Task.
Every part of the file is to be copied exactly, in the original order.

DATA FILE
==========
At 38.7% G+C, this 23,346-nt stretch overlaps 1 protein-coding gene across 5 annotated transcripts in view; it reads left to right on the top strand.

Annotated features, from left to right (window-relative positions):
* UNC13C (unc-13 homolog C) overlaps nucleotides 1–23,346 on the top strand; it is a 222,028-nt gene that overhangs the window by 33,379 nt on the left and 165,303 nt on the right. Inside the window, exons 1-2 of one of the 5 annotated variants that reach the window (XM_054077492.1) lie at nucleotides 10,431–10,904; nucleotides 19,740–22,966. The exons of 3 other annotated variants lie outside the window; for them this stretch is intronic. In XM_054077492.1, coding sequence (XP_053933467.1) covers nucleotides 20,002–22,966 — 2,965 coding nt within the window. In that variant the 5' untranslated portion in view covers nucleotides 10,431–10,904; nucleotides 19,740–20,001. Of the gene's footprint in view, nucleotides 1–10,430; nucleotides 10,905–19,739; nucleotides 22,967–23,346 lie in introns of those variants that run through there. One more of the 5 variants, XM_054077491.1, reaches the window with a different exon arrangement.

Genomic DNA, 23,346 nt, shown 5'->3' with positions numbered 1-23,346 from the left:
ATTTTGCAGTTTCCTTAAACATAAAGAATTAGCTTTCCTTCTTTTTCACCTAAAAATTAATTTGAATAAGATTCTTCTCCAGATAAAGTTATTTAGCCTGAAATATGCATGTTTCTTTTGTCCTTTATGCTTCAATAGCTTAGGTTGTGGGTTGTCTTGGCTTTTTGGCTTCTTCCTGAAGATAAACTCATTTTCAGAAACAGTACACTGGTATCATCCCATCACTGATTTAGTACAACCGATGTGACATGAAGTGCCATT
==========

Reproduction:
At 38.7% G+C, this 23,346-nt stretch overlaps 1 protein-coding gene across 5 annotated transcripts in view; it reads left to right on the top strand.

Annotated features, from left to right (window-relative positions):
* UNC13C (unc-13 homolog C) overlaps nucleotides 1–23,346 on the top strand; it is a 222,028-nt gene that overhangs the window by 33,379 nt on the left and 165,303 nt on the right. Inside the window, exons 1-2 of one of the 5 annotated variants that reach the window (XM_054077492.1) lie at nucleotides 10,431–10,904; nucleotides 19,740–22,966. The exons of 3 other annotated variants lie outside the window; for them this stretch is intronic. In XM_054077492.1, coding sequence (XP_053933467.1) covers nucleotides 20,002–22,966 — 2,965 coding nt within the window. In that variant the 5' untranslated portion in view covers nucleotides 10,431–10,904; nucleotides 19,740–20,001. Of the gene's footprint in view, nucleotides 1–10,430; nucleotides 10,905–19,739; nucleotides 22,967–23,346 lie in introns of those variants that run through there. One more of the 5 variants, XM_054077491.1, reaches the window with a different exon arrangement.

Genomic DNA, 23,346 nt, shown 5'->3' with positions numbered 1-23,346 from the left:
ATTTTGCAGTTTCCTTAAACATAAAGAATTAGCTTTCCTTCTTTTTCACCTAAAAATTAATTTGAATAAGATTCTTCTCCAGATAAAGTTATTTAGCCTGAAATATGCATGTTTCTTTTGTCCTTTATGCTTCAATAGCTTAGGTTGTGGGTTGTCTTGGCTTTTTGGCTTCTTCCTGAAGATAAACTCATTTTCAGAAACAGTACACTGGTATCATCCCATCACTGATTTAGTACAACCGATGTGACATGAAGTGCCATT